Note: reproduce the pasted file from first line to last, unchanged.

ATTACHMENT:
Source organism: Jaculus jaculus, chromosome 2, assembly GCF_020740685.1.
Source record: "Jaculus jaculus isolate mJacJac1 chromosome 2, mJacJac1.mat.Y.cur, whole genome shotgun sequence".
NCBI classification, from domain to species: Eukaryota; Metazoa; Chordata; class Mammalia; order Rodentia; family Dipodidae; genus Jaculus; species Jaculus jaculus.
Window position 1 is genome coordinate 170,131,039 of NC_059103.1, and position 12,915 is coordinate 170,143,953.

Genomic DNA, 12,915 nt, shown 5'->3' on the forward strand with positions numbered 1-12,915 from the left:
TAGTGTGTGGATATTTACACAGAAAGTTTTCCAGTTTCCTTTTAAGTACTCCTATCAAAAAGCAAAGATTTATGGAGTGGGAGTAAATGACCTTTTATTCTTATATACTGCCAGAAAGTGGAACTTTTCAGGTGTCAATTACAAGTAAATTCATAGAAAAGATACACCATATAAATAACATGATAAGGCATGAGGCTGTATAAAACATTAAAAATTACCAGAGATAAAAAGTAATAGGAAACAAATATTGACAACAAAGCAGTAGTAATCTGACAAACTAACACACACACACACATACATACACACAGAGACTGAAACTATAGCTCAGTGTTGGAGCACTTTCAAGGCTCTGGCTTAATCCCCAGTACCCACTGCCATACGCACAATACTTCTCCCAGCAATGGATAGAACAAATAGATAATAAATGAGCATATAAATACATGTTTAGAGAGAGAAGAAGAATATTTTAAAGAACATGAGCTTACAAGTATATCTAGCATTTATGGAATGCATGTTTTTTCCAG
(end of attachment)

Source organism: Jaculus jaculus, chromosome 2, assembly GCF_020740685.1.
Source record: "Jaculus jaculus isolate mJacJac1 chromosome 2, mJacJac1.mat.Y.cur, whole genome shotgun sequence".
NCBI classification, from domain to species: Eukaryota; Metazoa; Chordata; class Mammalia; order Rodentia; family Dipodidae; genus Jaculus; species Jaculus jaculus.
Window position 1 is genome coordinate 170,131,039 of NC_059103.1, and position 12,915 is coordinate 170,143,953.

Genomic DNA, 12,915 nt, shown 5'->3' on the forward strand with positions numbered 1-12,915 from the left:
TAGTGTGTGGATATTTACACAGAAAGTTTTCCAGTTTCCTTTTAAGTACTCCTATCAAAAAGCAAAGATTTATGGAGTGGGAGTAAATGACCTTTTATTCTTATATACTGCCAGAAAGTGGAACTTTTCAGGTGTCAATTACAAGTAAATTCATAGAAAAGATACACCATATAAATAACATGATAAGGCATGAGGCTGTATAAAACATTAAAAATTACCAGAGATAAAAAGTAATAGGAAACAAATATTGACAACAAAGCAGTAGTAATCTGACAAACTAACACACACACACACATACATACACACAGAGACTGAAACTATAGCTCAGTGTTGGAGCACTTTCAAGGCTCTGGCTTAATCCCCAGTACCCACTGCCATACGCACAATACTTCTCCCAGCAATGGATAGAACAAATAGATAATAAATGAGCATATAAATACATGTTTAGAGAGAGAAGAAGAATATTTTAAAGAACATGAGCTTACAAGTATATCTAGCATTTATGGAATGCATGTTTTTTCCAG